The Purser: Paul “The Rules Lawyer” Grogan.  Great rules writing is so hard to find. So, before we set out on this voyage we enlisted the help of Paul Grogan, one of the best rules writers in the business.  Paul is also a gamer and so he is not editing pre-written rules he is playing and writing them from the ground up. 

The Gunners: Cannon Masters, David “Hidden Blade” Lepore, Nicolas Bongui “The French Pirate”, and Manolis “The quiet terminator” Trahoitis.  These fighters will make sure the game gets printed, published, and delivered around the world.    

The Crew: Kaz Bones, Josh Wood the Plank Master, The Dread Pirate Matty P, The Crimson Couple (Jon and Beth Bancroft), Goldmaster Goody, Todd “Salty Dog” Rowland, Taylor VooDoo Queen Butts. Brave Boot Shuss, Neil The Bloodthirsty Galley and Vlad captain of the scurvy crew of the lost Guatemalan princess.  

Deck Hands: Old Crafty Captain “Z” and Ryan “Jamaica on my mind” Dancey. 

If you want to set sail with us.  Join our lists






Space Base at Home Rules

Apr 29 2020

Want to join AEG for a Massively Multiplayer Space Base game on-line? Want to Host one yourself?

Here’s how to do it!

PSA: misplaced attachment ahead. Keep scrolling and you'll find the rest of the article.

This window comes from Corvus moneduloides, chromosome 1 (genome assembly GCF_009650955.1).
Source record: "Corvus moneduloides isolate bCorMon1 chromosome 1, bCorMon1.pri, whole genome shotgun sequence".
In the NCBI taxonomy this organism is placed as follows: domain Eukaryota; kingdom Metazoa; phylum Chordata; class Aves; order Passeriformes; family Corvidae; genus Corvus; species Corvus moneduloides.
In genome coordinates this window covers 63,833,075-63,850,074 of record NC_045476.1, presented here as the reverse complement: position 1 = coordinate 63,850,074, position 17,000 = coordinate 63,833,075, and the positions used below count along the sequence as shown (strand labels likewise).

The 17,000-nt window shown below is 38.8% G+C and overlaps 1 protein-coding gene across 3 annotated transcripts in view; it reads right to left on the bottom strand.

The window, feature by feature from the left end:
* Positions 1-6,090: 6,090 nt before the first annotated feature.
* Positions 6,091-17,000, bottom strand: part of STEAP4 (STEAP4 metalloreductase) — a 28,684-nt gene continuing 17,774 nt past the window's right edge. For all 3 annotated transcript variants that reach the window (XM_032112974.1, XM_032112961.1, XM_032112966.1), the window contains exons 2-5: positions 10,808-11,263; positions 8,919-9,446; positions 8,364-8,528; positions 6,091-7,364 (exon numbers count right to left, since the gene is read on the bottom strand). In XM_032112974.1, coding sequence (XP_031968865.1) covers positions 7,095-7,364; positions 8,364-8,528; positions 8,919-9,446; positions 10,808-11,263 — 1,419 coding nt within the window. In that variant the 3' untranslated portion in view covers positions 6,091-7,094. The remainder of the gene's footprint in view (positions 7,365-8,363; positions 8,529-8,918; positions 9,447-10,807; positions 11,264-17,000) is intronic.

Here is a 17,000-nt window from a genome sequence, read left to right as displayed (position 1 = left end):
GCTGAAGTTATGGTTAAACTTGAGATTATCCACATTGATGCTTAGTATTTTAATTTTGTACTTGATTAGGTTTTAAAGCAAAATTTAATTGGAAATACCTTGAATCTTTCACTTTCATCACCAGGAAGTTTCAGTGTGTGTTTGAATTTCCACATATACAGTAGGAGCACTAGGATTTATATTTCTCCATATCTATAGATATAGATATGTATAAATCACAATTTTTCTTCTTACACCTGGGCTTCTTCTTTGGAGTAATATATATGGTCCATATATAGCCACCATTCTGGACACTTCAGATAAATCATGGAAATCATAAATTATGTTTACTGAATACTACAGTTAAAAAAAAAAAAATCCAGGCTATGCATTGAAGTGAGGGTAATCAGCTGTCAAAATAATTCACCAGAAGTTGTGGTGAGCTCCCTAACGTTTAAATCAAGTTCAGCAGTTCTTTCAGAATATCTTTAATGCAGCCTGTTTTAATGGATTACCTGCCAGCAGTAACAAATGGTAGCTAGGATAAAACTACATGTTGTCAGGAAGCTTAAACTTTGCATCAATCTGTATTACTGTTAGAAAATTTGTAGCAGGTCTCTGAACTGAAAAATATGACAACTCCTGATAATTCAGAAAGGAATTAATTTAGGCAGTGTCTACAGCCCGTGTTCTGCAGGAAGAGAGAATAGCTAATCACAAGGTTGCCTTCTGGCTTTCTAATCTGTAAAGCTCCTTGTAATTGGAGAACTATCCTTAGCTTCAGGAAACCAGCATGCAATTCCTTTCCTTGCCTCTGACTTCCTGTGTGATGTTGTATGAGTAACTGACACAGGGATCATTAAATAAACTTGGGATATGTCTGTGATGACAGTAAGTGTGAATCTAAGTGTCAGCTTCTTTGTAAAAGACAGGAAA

Space Base at Home requires a “Host” who will run the game, and 1 to 1 million “at home” players on-line to play along.

Get your copy of Space Base and remove two level 3 upgrades from the game; the U.E.S. Armstrong and the U.E.S. Gordon. Then set up your outposts and upgrade markets each with 4 cards (instead of the normal 6). Then, give yourself 5 gold, draw the top cards of the level 1 upgrade deck, pay for it, and add it to your base. Lastly, give yourself one more gold, because you (and all At-Home players) are considered to be “Player 2” for this game.

Set up the Reference board on the “Turn Side” with a marker/cube on the Turn 1 space. Make sure the board can be seen on your stream feed. Grab a 2 pairs of d6 and you are ready to go. If you want to play as well, also follow the At-Home player set-up.

Game Summary

The Host will roll for Players 1 and 3
The At-Home players roll for themselves as player 2.

Turn Order

The Host rolls for Player 1 and Player 3 and after rolling puts those dice on the reference board in the matching Player area on the reference board so that all players watching can see the dice. The At-Home players each roll for themselves when it’s player 2s turn.

If the roll is from the Host, players score as they do in a normal game on another player’s turn. If it’s an At-Home players roll, it is treated as being from that player.

If it’s an an At-Home players roll, players may purchase a card.

After Player 3 rolls, the host rolls 2d6 and references the chart on the reference
board, removing the last card in each market rolled. Then slide the cards down and fill in the rest of the tableau.

The Host then removes the dice from the board and advances the turn marker. if this moves the marker off the 11 spot, the Host flips the board over to the End Game Side (rules on next page). Either way go back to player 1 and keep rolling.

How long should the 2nd player’s turn be?